Sometimes the most mysterious music is the most fetching music. For decades, I’ve been beguiled by Air’s “I’ll Be Right Here Waiting” and John Carter’s “Karen On Monday” because of the way they imply their emotion, letting it drift from the shadows rather than wax overt. The former is a curt sax trio piece from 1978, poetic in its storytelling; the latter is a quartet performance by the New Art Jazz Ensemble that moves with such warmth it feels like the most romantic chess match ever. Each brokers privacy to some degree – mildly abstruse, a tad on the furtive side.
There are several moments on Craig Taborn’s Daylight Ghosts that run a parallel course. The celebrated New York pianist had a stint playing with Roscoe Mitchell in the early 00s, and the iconic saxophonist’s “Jamaican Farewell” is rendered here as a glowing grid of hushed group interaction. It moves cautiously, respecting the delicate nature of the composer’s design, but always seems firm enough to sculpt the chamber music personality that ultimately defines it. Tricky business, but the 47-year-old Taborn is proving himself to be a musician whose presentations are often as sage as not.
Some of the wily moves that have previously shaped the bandleader’s path illuminate the action here. As a teen, he absorbed the subtle repetitions of techno and trance (as well as the riff dynamics of prog metal), and he currently paints an insightful sense of patterns and electronics into his own work. Elements of his seminal Junk Magic album raise their heads on Daylight Ghosts. The former is a 2004 experiment that conflates acoustic and electro sounds into a grid of conspiratorial notions. This third disc for the ECM label finds the virtuoso pianist leaning towards the acoustic side, with both the leader and drummer Dave King intermittently deploying a plugged-in sensibility that enhances the action on a few levels.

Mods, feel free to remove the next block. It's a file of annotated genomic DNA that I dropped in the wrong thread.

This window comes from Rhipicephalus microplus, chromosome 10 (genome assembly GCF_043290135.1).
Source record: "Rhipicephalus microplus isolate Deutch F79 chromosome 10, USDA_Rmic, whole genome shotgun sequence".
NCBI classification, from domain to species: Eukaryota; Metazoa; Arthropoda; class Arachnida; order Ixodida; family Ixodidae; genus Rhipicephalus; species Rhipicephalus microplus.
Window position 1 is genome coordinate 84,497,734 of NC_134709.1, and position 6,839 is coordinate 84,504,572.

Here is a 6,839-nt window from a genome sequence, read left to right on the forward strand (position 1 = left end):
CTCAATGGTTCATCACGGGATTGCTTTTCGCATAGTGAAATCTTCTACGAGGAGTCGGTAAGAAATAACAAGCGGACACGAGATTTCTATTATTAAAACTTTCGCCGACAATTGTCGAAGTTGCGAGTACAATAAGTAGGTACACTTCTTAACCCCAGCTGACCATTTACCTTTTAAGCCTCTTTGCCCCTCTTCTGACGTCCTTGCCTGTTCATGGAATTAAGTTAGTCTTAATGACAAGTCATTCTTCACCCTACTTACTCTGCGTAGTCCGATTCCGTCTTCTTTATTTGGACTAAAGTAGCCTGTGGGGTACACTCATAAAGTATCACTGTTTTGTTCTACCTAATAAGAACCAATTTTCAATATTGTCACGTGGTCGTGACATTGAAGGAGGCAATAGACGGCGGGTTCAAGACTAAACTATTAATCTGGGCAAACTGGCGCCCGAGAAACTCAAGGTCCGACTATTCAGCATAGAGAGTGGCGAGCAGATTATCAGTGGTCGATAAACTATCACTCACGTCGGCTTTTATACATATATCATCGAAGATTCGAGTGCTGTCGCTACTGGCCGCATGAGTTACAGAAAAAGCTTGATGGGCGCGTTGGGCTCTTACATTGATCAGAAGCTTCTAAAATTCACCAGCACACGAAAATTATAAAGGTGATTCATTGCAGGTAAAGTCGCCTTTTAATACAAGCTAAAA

Each of the two approaches serves the core of Taborn’s music: pulse. The pianist distills a few parts of his process with this band. King’s drums, Chris Speed’s reeds, and Chris Lightcap’s bass lock in tightly; each of their improv choices yield to the invisible traffic cop of Taborn’s compositions. “Abandoned Reminder” is a web of interplay that crab-walks its way to and fro before launching a series of implosions and the regimented throb of single motif. “New Glory” is a feisty chatterbox of counterpoint; the musicians have a moment or two to solo, but Taborn’s dedication to group is paramount. Nothing eludes its purpose.
Momentum is also key. Regardless of where a piece starts thrust-wise, it’s usually pondering a break for the door. Perhaps that why Taborn gets along so well with occasional confrere Tim Berne, whose elaborately extended tunes often say their goodbyes by launching into a gallop. “Subtle Living Equations” begins as a stark sketch, initially cryptic, and compelling so, like the Air and Carter tunes mentioned above. As the negative space is filled in, propulsion emerges. By the end, it’s simply a glistening ring of drummed notes.
This kind of flexibility guides a few tunes, including “Phantom Ratio,” which in certain situations, you might not need humans to render effectively – it could be done by machines and still be true to its essence. But Taborn’s passion leaves its mark on this music. Each performance boasts an unmistakable warmth. The title cut is cross-hatch of ascending and descending lines that nurture a Bernard Herrmann eeriness, especially as the pianist perpetually reframes the band’s approach. Mysterious, yes. But always willing to reveal its secrets right in front of you, like delivering a density to a spot that was dominated by light just moments previous.